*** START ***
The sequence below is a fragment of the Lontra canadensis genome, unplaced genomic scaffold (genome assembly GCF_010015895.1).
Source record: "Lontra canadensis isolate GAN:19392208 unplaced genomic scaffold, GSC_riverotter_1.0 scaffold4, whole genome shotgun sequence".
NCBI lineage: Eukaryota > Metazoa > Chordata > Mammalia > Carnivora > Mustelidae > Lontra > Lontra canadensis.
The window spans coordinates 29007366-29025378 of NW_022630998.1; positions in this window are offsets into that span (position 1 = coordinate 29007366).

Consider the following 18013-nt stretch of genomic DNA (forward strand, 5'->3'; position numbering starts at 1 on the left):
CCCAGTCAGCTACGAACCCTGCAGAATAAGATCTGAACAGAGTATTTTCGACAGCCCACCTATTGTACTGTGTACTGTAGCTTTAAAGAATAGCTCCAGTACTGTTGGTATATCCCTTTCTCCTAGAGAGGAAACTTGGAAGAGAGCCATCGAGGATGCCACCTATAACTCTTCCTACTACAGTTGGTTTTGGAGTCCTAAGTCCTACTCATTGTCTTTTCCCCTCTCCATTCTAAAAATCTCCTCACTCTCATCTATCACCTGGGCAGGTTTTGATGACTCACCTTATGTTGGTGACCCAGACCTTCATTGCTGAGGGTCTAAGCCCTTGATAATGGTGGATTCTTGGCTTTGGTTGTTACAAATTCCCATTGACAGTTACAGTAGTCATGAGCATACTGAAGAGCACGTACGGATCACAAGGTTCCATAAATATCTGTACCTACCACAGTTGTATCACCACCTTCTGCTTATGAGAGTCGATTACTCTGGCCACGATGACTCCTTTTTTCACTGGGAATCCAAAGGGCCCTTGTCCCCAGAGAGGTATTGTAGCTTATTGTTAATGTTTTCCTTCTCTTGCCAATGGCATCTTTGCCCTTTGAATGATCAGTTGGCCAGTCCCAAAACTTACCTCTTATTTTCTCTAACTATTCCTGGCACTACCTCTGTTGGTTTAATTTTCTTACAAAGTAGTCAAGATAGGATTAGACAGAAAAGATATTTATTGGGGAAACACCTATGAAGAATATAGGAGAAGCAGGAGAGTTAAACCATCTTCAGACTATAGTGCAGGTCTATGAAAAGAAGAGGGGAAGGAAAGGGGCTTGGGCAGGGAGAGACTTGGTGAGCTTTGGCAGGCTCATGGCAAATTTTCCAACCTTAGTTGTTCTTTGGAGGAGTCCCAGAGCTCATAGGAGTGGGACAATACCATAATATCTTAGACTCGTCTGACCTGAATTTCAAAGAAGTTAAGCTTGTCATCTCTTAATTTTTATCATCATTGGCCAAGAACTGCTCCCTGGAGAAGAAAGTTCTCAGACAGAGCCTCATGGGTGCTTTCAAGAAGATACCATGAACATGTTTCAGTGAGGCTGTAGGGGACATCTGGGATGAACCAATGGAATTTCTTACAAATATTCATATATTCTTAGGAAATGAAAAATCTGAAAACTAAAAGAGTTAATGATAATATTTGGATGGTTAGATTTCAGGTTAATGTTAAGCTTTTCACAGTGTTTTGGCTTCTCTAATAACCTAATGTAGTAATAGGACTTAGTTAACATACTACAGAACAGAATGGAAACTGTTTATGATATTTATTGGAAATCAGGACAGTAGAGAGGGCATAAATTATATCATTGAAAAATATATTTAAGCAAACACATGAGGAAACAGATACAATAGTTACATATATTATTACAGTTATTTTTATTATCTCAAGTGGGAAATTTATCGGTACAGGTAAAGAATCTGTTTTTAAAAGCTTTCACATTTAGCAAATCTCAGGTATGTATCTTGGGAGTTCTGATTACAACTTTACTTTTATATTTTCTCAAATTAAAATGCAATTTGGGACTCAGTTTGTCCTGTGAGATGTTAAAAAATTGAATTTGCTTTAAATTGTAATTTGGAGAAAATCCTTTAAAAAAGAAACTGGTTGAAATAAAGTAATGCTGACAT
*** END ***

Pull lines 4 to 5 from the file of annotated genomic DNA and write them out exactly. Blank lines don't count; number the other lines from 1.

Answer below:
The window spans coordinates 29007366-29025378 of NW_022630998.1; positions in this window are offsets into that span (position 1 = coordinate 29007366).

Consider the following 18013-nt stretch of genomic DNA (forward strand, 5'->3'; position numbering starts at 1 on the left):